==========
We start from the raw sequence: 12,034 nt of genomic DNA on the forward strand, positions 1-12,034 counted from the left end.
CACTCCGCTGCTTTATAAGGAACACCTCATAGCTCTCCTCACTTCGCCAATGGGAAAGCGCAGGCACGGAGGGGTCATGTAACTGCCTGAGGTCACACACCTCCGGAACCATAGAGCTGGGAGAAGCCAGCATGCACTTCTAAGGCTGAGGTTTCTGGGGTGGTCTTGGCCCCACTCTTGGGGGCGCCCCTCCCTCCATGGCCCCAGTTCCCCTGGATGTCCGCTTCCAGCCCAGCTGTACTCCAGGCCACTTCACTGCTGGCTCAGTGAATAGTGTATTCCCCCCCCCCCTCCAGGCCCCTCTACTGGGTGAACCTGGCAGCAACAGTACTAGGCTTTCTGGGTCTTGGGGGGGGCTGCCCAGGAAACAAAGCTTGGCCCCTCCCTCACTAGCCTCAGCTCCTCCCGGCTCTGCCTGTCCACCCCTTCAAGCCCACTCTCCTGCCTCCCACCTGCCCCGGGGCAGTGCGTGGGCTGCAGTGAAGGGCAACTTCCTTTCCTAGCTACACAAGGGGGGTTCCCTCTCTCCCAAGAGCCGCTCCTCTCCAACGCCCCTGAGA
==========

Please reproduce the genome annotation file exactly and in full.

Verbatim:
We start from the raw sequence: 12,034 nt of genomic DNA on the forward strand, positions 1-12,034 counted from the left end.
CACTCCGCTGCTTTATAAGGAACACCTCATAGCTCTCCTCACTTCGCCAATGGGAAAGCGCAGGCACGGAGGGGTCATGTAACTGCCTGAGGTCACACACCTCCGGAACCATAGAGCTGGGAGAAGCCAGCATGCACTTCTAAGGCTGAGGTTTCTGGGGTGGTCTTGGCCCCACTCTTGGGGGCGCCCCTCCCTCCATGGCCCCAGTTCCCCTGGATGTCCGCTTCCAGCCCAGCTGTACTCCAGGCCACTTCACTGCTGGCTCAGTGAATAGTGTATTCCCCCCCCCCCTCCAGGCCCCTCTACTGGGTGAACCTGGCAGCAACAGTACTAGGCTTTCTGGGTCTTGGGGGGGGCTGCCCAGGAAACAAAGCTTGGCCCCTCCCTCACTAGCCTCAGCTCCTCCCGGCTCTGCCTGTCCACCCCTTCAAGCCCACTCTCCTGCCTCCCACCTGCCCCGGGGCAGTGCGTGGGCTGCAGTGAAGGGCAACTTCCTTTCCTAGCTACACAAGGGGGGTTCCCTCTCTCCCAAGAGCCGCTCCTCTCCAACGCCCCTGAGA